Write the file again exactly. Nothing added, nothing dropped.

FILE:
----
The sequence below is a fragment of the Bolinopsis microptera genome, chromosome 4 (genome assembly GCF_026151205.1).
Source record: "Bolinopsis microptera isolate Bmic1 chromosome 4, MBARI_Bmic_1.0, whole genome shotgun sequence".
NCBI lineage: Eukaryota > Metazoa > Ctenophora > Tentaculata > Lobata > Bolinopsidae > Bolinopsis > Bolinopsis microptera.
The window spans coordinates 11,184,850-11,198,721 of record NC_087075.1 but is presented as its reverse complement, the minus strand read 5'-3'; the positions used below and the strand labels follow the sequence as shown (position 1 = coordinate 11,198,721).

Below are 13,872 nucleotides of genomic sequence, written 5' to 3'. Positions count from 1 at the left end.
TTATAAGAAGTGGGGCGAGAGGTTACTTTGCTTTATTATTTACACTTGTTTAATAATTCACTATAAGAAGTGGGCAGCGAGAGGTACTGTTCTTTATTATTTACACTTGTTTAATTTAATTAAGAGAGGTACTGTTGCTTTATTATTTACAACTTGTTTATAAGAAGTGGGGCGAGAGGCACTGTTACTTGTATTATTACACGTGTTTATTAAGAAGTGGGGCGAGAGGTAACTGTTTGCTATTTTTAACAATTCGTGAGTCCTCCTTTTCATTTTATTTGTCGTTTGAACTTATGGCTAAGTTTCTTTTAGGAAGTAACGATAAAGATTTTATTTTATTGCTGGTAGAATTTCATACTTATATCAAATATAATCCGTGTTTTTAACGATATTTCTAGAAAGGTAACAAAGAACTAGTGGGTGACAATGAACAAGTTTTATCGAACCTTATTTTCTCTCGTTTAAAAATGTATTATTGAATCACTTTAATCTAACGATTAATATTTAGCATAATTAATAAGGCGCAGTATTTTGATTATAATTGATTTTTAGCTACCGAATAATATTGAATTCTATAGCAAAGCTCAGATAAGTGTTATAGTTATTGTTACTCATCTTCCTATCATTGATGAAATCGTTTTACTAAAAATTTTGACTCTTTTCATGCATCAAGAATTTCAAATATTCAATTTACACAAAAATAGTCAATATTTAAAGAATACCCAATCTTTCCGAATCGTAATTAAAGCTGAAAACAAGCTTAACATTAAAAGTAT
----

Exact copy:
The sequence below is a fragment of the Bolinopsis microptera genome, chromosome 4 (genome assembly GCF_026151205.1).
Source record: "Bolinopsis microptera isolate Bmic1 chromosome 4, MBARI_Bmic_1.0, whole genome shotgun sequence".
NCBI lineage: Eukaryota > Metazoa > Ctenophora > Tentaculata > Lobata > Bolinopsidae > Bolinopsis > Bolinopsis microptera.
The window spans coordinates 11,184,850-11,198,721 of record NC_087075.1 but is presented as its reverse complement, the minus strand read 5'-3'; the positions used below and the strand labels follow the sequence as shown (position 1 = coordinate 11,198,721).

Below are 13,872 nucleotides of genomic sequence, written 5' to 3'. Positions count from 1 at the left end.
TTATAAGAAGTGGGGCGAGAGGTTACTTTGCTTTATTATTTACACTTGTTTAATAATTCACTATAAGAAGTGGGCAGCGAGAGGTACTGTTCTTTATTATTTACACTTGTTTAATTTAATTAAGAGAGGTACTGTTGCTTTATTATTTACAACTTGTTTATAAGAAGTGGGGCGAGAGGCACTGTTACTTGTATTATTACACGTGTTTATTAAGAAGTGGGGCGAGAGGTAACTGTTTGCTATTTTTAACAATTCGTGAGTCCTCCTTTTCATTTTATTTGTCGTTTGAACTTATGGCTAAGTTTCTTTTAGGAAGTAACGATAAAGATTTTATTTTATTGCTGGTAGAATTTCATACTTATATCAAATATAATCCGTGTTTTTAACGATATTTCTAGAAAGGTAACAAAGAACTAGTGGGTGACAATGAACAAGTTTTATCGAACCTTATTTTCTCTCGTTTAAAAATGTATTATTGAATCACTTTAATCTAACGATTAATATTTAGCATAATTAATAAGGCGCAGTATTTTGATTATAATTGATTTTTAGCTACCGAATAATATTGAATTCTATAGCAAAGCTCAGATAAGTGTTATAGTTATTGTTACTCATCTTCCTATCATTGATGAAATCGTTTTACTAAAAATTTTGACTCTTTTCATGCATCAAGAATTTCAAATATTCAATTTACACAAAAATAGTCAATATTTAAAGAATACCCAATCTTTCCGAATCGTAATTAAAGCTGAAAACAAGCTTAACATTAAAAGTAT